Win At Woodsball

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Paintball is a sport that is growing in popularity every year. With tournaments, professional leagues and courses spread across the country, paintball combines the strategy of paramilitary operations with the competitive spirit of sports. Woodsball is a variation of paintball popular with amateur players. Unlike speedball which is played on a small, regulation court with blow-up obstacles, woodsball is played in the heart of nature, against both the opponent and the elements. However, the time-consuming, intensely-tactical essence of woodsball is the very thing that makes it so appealing and rewarding.


1. Ensure that your equipment is working properly. While the paintball marker is the typical weapon of choice, there are other paint devices that can be used in woodsball, including paint grenades and tripods. Before playing, you should always check your weapons and your equipment, making sure everything is clean, unbroken and safe.

2. Follow all safety procedures. Woodsball can be a dangerous sport if it is not played correctly. All players are required to wear certain pieces of equipment, including helmets and goggles. Before any matches, both teams must also meet with the referee to go over safety rules, course specifications and any special circumstances.

3. Decide on the game. Woodsball is paintball played in the woods. However, there are numerous variations popular with players, including elimination, king of the hill and capture the flag. Before play commences, both teams must decide on the style of game, otherwise the ensuing free-for-all will not very fun.

4. Adopt a team strategy. Once you know the name of the game, you must plan a strategy. Woodsball especially is a sport of tactics and cooperation. Within the team, certain players will take on certain roles, all working toward a specific goal: to win, but to win a certain way.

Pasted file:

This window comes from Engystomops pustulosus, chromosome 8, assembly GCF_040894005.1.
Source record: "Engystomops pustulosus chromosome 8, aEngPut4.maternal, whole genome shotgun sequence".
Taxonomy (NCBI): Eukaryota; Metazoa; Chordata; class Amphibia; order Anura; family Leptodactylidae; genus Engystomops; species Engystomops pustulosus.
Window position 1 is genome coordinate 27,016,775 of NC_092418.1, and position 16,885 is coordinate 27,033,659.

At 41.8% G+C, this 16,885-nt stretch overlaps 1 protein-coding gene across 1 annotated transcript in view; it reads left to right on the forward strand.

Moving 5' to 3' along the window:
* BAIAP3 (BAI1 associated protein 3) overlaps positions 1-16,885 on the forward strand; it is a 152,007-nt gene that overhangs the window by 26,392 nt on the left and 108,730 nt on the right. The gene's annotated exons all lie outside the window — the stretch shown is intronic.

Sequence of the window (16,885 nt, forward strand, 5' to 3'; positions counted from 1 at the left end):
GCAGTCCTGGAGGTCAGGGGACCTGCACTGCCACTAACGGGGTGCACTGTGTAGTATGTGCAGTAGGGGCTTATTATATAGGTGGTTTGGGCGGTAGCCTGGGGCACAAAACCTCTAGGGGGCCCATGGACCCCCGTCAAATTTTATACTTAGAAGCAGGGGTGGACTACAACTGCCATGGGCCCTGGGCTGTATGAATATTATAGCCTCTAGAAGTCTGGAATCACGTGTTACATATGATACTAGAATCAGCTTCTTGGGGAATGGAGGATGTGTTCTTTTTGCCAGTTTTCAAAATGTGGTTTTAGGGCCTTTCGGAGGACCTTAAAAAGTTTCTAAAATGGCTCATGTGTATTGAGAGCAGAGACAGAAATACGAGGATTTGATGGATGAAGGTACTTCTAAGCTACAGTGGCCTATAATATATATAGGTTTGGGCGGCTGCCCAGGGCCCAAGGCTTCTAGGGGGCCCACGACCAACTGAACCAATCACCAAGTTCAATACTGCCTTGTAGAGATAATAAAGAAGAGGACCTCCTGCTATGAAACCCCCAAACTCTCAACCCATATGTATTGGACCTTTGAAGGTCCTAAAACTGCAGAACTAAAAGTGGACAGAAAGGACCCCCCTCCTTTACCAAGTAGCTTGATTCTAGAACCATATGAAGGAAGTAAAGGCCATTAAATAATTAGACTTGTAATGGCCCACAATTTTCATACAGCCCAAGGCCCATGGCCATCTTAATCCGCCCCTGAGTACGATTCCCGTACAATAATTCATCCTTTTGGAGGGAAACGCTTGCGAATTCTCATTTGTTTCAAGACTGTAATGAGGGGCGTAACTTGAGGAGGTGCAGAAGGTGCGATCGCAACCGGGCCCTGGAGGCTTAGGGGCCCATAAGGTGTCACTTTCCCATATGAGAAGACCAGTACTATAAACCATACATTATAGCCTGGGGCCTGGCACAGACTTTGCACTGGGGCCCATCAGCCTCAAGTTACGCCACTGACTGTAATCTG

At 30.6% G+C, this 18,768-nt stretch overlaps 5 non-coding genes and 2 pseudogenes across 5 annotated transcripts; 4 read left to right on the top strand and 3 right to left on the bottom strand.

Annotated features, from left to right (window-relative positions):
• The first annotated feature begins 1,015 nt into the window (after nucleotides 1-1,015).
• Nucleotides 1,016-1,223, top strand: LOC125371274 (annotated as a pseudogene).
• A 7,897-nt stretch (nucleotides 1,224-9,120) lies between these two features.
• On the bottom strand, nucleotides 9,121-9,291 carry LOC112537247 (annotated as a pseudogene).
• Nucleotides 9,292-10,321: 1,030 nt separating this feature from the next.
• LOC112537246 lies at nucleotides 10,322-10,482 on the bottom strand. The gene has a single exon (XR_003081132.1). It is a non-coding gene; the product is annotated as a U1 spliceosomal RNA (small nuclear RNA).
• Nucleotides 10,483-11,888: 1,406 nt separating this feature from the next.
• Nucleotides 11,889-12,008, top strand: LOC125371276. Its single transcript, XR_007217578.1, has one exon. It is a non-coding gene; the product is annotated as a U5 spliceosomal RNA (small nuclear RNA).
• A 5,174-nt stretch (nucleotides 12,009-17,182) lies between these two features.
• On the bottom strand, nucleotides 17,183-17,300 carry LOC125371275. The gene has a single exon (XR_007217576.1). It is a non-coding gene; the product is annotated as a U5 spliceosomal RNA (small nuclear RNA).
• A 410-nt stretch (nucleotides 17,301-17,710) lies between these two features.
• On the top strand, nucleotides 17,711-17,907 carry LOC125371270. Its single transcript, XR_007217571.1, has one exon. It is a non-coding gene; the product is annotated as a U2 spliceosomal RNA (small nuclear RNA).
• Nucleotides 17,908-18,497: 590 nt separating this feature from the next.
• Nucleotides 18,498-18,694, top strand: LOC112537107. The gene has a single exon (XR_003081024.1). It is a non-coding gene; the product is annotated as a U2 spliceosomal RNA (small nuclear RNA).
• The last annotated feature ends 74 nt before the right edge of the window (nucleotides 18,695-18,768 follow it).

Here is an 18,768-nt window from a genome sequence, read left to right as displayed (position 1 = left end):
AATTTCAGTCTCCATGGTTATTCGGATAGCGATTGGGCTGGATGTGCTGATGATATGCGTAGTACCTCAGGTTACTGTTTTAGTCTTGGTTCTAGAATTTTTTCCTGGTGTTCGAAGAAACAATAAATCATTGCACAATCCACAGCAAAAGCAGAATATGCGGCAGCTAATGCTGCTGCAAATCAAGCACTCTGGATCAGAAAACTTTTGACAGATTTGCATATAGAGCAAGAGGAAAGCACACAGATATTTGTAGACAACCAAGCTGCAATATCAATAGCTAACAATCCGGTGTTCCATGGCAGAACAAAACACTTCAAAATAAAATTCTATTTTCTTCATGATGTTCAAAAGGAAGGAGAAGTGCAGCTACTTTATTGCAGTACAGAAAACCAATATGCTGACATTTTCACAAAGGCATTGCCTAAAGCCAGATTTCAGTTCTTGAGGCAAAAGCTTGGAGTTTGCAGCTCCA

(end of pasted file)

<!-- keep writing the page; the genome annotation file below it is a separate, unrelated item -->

5. Communicate. Meeting at the beginning to form a strategy is not enough. You must communicate with your team during the entire match. As players get eliminated, or as the terrain gets the best of your team, things will change, and plans may need to be updated. Communication, whether through signals or code words, is essential to winning in woodsball. Otherwise, a game can quickly become every man for himself.

6. Learn the terrain. As you play, memorize the terrain. If you find a good hiding spot, stake it out and tell your team about it. Hills, ditches, fallen trees and piles of leaves can all mean the difference between winning and losing. The environment can be extra teammate, but it can also quickly become the enemy.

7. Remain patient. Speedball is simply that: fast. The course is small, the goal is evident, and players are eliminated quickly. Woodsball, on the other hand, is strictly a game of strategy, teamwork and, above all, patience. Some plans are complicated and take awhile to unfold, and some goals can take hours to complete. The team is only as strong as its weakest players and as such, it takes a lot of patience and a lot of self-restraint to continue following the plan.